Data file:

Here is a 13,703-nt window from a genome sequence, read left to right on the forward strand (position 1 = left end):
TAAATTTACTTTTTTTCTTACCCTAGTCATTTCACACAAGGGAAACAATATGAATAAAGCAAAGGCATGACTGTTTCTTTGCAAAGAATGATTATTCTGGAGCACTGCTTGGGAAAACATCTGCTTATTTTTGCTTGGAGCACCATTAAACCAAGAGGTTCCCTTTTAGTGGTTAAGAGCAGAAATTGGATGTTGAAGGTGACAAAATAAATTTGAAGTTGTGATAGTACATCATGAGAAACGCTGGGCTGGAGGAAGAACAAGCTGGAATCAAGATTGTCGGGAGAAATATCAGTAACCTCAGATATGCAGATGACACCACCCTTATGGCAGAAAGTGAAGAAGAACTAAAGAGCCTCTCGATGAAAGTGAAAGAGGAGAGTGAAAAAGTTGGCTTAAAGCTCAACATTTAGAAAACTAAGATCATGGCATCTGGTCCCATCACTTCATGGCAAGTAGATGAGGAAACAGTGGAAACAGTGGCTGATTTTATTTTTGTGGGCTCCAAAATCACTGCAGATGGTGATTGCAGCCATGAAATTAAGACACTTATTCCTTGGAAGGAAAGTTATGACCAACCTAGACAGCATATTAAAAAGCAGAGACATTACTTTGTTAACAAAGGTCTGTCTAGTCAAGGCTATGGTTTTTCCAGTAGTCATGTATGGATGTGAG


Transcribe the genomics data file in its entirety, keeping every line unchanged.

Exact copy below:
Here is a 13,703-nt window from a genome sequence, read left to right on the forward strand (position 1 = left end):
TAAATTTACTTTTTTTCTTACCCTAGTCATTTCACACAAGGGAAACAATATGAATAAAGCAAAGGCATGACTGTTTCTTTGCAAAGAATGATTATTCTGGAGCACTGCTTGGGAAAACATCTGCTTATTTTTGCTTGGAGCACCATTAAACCAAGAGGTTCCCTTTTAGTGGTTAAGAGCAGAAATTGGATGTTGAAGGTGACAAAATAAATTTGAAGTTGTGATAGTACATCATGAGAAACGCTGGGCTGGAGGAAGAACAAGCTGGAATCAAGATTGTCGGGAGAAATATCAGTAACCTCAGATATGCAGATGACACCACCCTTATGGCAGAAAGTGAAGAAGAACTAAAGAGCCTCTCGATGAAAGTGAAAGAGGAGAGTGAAAAAGTTGGCTTAAAGCTCAACATTTAGAAAACTAAGATCATGGCATCTGGTCCCATCACTTCATGGCAAGTAGATGAGGAAACAGTGGAAACAGTGGCTGATTTTATTTTTGTGGGCTCCAAAATCACTGCAGATGGTGATTGCAGCCATGAAATTAAGACACTTATTCCTTGGAAGGAAAGTTATGACCAACCTAGACAGCATATTAAAAAGCAGAGACATTACTTTGTTAACAAAGGTCTGTCTAGTCAAGGCTATGGTTTTTCCAGTAGTCATGTATGGATGTGAG